Know your Line | Aurelien Ducroz
Aurélien Ducroz grew up in one of the world’s steepest playgrounds, better known as Chamonix. With a mountain guiding dad and a ski teaching mom, the professional skier was bred on tales of jagged mountains, first descents, and how to generate bigger edge angles.
Over 2000 years ago, Socrates pointed out that true wisdom comes to us when we realize how little we know about ourselves and the world around us. Today, above 2,000 meters, Aurélien Ducroz reminds himself that we never know the mountain perfectly, that we have to prepare ourselves for anything, that the mountains demand of us that we build both our knowledge and our ability to trust in this knowledge.
“I have true respect for those former alpinists and mountain guides and all those people who have been opening up routes and lines,” says Aurélien, who never gets tired of Chamonix. Whether he’s skiing, climbing, walking or biking, it’s a place that lets him get deep into nature. Still he wakes up every morning and thinks to himself “Wow, that’s crazy” when looking out the window.
In Chamonix, knowledge and experience is passed on through the generations. It has been a necessity in order for people to keep on living among the rough mountains. “There has been a lot of knowledge given to me through my father, grandfather, my family. When you grow up in that world, even if you’re not really conscious about it as a kid, you realize as soon as you get older that everything you are looking at, everything you kind of discover in the mountains, are places and things you’ve been hearing about so many times before. All those people exploring the mountains before me, I have true respect for them. They have an incredible knowledge.”
And yet, even with all the knowledge in the world, one must never forget the looming uncertainty. “In the mountains, even if we try to understand everything, there can be little details that you miss or that changes very quickly. It is important to have a plan B, to scope the line and anticipate all of the bad things that can happen. Read the terrain, the elements, the mountain, and define the best way up or down.” Being well prepared is the recipe for a great day, a great line, a magic moment.
Then there’s an x-factor called instinct, which to a certain point builds on knowledge. “Trusting your instinct is a critical point,” explains Aurélien. “You’re the only one that knows what you are able to do. You need to take everything into consideration: the security, the conditions, your feelings, everything. That will help you trust yourself and your choice and make the right decision. If you don’t trust yourself, there’s no point in going.”
Being well prepared is the recipe for a great day, a great line, a magic moment.
Another important ingredient when sharpening your instinct is experience. Many viewers watching Aurélien’s legendary CHAM LINES on YouTube, where he explores the best lines of the Chamonix area, can’t help but think that he sometimes pushes it a bit too far. Aurélien couldn’t disagree more. “Do I often push my limits? I don’t necessarily see it as pushing my limits. By being in the mountain, by getting this experience day after day, your limit goes higher and higher because you are learning new things from the mountain on a daily basis. It’s a gradual process. Pushing the limit is easy, but to feel confident when you do it is something totally different. You must build knowledge, and then you must be able to trust in that knowledge in order to gradually move your limits.”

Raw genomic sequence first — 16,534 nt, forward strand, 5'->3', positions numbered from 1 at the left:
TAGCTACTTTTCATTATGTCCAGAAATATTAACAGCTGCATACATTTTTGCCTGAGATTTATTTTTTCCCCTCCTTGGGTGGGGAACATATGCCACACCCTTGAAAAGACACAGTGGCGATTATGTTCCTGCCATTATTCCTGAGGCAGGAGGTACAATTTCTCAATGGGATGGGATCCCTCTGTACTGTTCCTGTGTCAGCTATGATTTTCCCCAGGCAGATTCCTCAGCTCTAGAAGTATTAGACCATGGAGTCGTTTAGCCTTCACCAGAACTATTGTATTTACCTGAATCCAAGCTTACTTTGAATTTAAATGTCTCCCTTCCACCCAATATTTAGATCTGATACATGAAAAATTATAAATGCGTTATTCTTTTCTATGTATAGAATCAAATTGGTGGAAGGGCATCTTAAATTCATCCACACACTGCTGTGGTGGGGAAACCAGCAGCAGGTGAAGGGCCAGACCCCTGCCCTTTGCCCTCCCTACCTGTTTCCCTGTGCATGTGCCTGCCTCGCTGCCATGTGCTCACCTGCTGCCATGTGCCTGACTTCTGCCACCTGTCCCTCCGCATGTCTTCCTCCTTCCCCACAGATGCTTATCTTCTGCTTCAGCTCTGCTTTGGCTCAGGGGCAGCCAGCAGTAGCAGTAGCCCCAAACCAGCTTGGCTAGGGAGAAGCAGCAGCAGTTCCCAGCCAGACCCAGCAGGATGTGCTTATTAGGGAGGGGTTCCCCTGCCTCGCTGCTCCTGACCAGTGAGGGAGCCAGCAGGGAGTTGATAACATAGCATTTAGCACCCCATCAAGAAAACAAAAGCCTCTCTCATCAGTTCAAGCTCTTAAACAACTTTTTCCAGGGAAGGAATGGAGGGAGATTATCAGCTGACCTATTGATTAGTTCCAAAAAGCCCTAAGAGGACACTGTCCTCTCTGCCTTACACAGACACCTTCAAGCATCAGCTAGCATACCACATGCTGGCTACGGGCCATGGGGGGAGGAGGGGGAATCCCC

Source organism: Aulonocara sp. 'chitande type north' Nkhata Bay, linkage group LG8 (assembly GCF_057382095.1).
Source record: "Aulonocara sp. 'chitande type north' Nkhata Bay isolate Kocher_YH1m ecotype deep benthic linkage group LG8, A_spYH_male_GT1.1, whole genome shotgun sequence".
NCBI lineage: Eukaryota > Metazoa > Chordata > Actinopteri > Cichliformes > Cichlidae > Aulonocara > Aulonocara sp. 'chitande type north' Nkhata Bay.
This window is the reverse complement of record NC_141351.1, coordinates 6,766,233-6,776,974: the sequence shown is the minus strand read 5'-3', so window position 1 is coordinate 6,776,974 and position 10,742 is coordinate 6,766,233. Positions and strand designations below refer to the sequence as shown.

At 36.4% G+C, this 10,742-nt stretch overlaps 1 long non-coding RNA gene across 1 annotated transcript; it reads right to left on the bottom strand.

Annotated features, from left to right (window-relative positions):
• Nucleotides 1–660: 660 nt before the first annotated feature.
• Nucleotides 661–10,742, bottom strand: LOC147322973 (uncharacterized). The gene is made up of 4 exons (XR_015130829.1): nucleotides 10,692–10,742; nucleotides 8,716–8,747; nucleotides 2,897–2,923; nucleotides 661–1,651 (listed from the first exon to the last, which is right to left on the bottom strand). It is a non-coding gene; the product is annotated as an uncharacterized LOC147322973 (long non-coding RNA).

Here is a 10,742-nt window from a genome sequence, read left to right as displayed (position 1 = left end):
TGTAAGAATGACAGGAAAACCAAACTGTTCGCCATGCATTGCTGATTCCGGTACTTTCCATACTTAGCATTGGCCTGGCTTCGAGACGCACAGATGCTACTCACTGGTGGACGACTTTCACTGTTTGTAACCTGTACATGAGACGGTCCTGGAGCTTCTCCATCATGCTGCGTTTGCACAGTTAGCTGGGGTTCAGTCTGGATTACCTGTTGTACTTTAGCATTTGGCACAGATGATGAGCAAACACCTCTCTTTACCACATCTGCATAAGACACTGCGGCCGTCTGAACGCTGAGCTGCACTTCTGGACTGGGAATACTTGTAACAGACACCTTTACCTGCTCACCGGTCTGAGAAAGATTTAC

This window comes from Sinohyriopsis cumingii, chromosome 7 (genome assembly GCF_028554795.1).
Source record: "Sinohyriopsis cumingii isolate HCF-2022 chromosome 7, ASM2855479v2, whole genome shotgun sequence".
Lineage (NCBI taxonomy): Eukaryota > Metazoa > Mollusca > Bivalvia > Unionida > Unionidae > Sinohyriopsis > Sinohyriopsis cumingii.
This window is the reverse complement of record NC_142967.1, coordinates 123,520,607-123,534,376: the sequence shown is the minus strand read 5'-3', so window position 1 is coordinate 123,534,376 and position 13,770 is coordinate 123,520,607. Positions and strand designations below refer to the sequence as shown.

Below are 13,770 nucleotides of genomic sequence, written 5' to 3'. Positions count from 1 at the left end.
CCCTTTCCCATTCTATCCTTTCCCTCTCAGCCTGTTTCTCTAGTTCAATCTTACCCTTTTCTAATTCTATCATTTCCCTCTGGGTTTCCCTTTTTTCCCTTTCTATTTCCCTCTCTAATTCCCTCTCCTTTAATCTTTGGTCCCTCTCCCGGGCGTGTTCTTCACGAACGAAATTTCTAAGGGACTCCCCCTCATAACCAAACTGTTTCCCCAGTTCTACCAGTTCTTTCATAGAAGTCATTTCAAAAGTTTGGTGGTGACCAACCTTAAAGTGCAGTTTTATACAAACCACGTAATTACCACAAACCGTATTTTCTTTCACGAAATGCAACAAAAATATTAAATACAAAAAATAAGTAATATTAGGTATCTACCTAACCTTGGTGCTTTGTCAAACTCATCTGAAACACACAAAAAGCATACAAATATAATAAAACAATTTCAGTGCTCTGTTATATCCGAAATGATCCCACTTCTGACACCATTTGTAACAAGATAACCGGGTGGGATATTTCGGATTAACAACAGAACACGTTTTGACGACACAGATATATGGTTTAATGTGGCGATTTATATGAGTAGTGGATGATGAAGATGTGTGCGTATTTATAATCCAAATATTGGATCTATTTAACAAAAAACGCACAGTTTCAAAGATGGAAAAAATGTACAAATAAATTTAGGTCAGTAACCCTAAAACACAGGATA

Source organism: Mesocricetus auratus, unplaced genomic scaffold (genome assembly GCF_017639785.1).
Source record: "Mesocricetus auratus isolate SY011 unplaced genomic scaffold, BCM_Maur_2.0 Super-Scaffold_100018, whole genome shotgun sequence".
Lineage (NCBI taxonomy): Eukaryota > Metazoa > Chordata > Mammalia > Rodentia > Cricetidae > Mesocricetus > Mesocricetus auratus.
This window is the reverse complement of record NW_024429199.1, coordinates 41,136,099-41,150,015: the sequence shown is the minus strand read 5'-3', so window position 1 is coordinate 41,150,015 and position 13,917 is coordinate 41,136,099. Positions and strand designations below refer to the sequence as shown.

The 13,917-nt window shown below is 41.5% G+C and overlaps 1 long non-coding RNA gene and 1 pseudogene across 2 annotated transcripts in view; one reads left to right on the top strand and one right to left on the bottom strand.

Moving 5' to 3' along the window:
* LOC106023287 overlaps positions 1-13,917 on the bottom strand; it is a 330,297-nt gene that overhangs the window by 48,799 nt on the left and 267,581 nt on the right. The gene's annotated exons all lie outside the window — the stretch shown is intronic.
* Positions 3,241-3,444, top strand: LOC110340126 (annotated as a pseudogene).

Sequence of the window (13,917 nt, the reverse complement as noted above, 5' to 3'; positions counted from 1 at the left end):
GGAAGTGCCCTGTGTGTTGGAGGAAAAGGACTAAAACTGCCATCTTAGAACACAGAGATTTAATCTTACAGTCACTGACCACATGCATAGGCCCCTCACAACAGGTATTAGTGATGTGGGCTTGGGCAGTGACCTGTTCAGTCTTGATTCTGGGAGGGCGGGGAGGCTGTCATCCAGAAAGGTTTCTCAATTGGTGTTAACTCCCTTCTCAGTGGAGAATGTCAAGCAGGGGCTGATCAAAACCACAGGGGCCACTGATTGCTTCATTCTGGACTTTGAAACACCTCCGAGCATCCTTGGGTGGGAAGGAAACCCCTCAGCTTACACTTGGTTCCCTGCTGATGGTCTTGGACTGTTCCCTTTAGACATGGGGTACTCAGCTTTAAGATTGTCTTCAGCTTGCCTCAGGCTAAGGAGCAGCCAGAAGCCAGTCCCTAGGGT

With CHAM LINES, Aurélien got his first taste of dropping some of his Chamonix-knowledge on the wider world. As he soon learned, sharing is a gift that keeps on giving, and this season’s visit from the Helly Hansen team was proof of concept. “It was a great pleasure to spend time in Chamonix with Erin, Mattias, Marcus and Johann. Four people I didn’t know, people I’ve never skied with, three of them for the first time discovering what for me is the most beautiful mountains in the world.”
For Aurélien, being able to share the Argentière Hut with the team made those days in March even more memorable. “Staying at Argentière and spending the night there is always special. Every hut has a story. When you get inside, there’s pictures of legends and guides, of first descents close by, of people that died too early in the mountain. You’re always glad to sleep in a hut in the mountain, and to meet the people who take care of it. They are amazing people. You want to go to Argentière just to meet the host and spend an evening talking about her experiences through 25 years of taking care of the place.”
The only thing that can compete with an evening at the hut is an early morning at the hut. “We woke up at four, got a little breakfast, and then went straight out. It was pretty tough, it’s dark, it’s cold, we’re all kind of tired, but we all go. And then the sun rose slowly over the mountains and those moments were magic. We were all alone on the mountain that morning. Exploring the terrain and reaching the summit together was something special. It was cool that such a diverse group of skiers could experience this together, and that it was the first big mountain experience for some in the crew made it even more special.”
First love is true love. At least it can be in the mountains. “We didn’t open any new lines, but it was still kind of a first descent for everyone. It was a great feeling. And that’s what I love about being in the mountains: you don’t have to explore new grounds or ski a first descent to have a good day, to have those amazing feelings, to live those special moments.”
A contemporary of Socrates allegedly said: “What you leave behind is not what is engraved in stone monuments, but what is woven into the lives of others.” In the mountains of Chamonix, Aurélien has learned that the threads you weave grow stronger when you trust in your knowledge.